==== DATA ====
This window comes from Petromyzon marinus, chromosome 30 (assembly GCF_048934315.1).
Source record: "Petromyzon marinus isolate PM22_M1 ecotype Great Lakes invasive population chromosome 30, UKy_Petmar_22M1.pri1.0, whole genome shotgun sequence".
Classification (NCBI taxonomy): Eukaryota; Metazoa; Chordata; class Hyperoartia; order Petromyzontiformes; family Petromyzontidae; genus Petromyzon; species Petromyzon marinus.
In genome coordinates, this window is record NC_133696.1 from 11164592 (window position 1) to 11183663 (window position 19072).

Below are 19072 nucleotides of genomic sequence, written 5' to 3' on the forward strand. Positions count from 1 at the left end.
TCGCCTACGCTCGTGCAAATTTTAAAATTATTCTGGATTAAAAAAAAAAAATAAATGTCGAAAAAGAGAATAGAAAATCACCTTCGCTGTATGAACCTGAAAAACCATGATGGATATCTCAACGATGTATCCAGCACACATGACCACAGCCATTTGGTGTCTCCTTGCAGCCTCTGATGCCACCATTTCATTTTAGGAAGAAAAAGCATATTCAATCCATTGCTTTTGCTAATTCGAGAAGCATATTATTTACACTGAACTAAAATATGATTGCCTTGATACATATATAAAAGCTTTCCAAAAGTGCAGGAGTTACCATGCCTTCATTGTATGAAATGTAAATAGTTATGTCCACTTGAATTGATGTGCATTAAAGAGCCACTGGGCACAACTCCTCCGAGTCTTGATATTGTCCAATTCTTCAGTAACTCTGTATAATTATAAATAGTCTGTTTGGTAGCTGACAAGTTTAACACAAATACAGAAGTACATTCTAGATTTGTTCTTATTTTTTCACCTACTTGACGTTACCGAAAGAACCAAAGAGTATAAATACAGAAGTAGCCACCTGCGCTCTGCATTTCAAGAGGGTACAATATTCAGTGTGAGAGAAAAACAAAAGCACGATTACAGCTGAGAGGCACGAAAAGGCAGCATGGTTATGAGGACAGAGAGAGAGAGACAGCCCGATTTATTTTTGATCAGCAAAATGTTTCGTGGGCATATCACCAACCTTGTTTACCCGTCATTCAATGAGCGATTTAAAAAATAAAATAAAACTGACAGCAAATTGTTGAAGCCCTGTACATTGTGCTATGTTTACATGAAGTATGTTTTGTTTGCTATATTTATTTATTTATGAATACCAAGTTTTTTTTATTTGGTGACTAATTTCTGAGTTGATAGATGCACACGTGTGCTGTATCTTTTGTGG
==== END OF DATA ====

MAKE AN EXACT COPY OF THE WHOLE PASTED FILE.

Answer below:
This window comes from Petromyzon marinus, chromosome 30 (assembly GCF_048934315.1).
Source record: "Petromyzon marinus isolate PM22_M1 ecotype Great Lakes invasive population chromosome 30, UKy_Petmar_22M1.pri1.0, whole genome shotgun sequence".
Classification (NCBI taxonomy): Eukaryota; Metazoa; Chordata; class Hyperoartia; order Petromyzontiformes; family Petromyzontidae; genus Petromyzon; species Petromyzon marinus.
In genome coordinates, this window is record NC_133696.1 from 11164592 (window position 1) to 11183663 (window position 19072).

Below are 19072 nucleotides of genomic sequence, written 5' to 3' on the forward strand. Positions count from 1 at the left end.
TCGCCTACGCTCGTGCAAATTTTAAAATTATTCTGGATTAAAAAAAAAAAATAAATGTCGAAAAAGAGAATAGAAAATCACCTTCGCTGTATGAACCTGAAAAACCATGATGGATATCTCAACGATGTATCCAGCACACATGACCACAGCCATTTGGTGTCTCCTTGCAGCCTCTGATGCCACCATTTCATTTTAGGAAGAAAAAGCATATTCAATCCATTGCTTTTGCTAATTCGAGAAGCATATTATTTACACTGAACTAAAATATGATTGCCTTGATACATATATAAAAGCTTTCCAAAAGTGCAGGAGTTACCATGCCTTCATTGTATGAAATGTAAATAGTTATGTCCACTTGAATTGATGTGCATTAAAGAGCCACTGGGCACAACTCCTCCGAGTCTTGATATTGTCCAATTCTTCAGTAACTCTGTATAATTATAAATAGTCTGTTTGGTAGCTGACAAGTTTAACACAAATACAGAAGTACATTCTAGATTTGTTCTTATTTTTTCACCTACTTGACGTTACCGAAAGAACCAAAGAGTATAAATACAGAAGTAGCCACCTGCGCTCTGCATTTCAAGAGGGTACAATATTCAGTGTGAGAGAAAAACAAAAGCACGATTACAGCTGAGAGGCACGAAAAGGCAGCATGGTTATGAGGACAGAGAGAGAGAGACAGCCCGATTTATTTTTGATCAGCAAAATGTTTCGTGGGCATATCACCAACCTTGTTTACCCGTCATTCAATGAGCGATTTAAAAAATAAAATAAAACTGACAGCAAATTGTTGAAGCCCTGTACATTGTGCTATGTTTACATGAAGTATGTTTTGTTTGCTATATTTATTTATTTATGAATACCAAGTTTTTTTTATTTGGTGACTAATTTCTGAGTTGATAGATGCACACGTGTGCTGTATCTTTTGTGG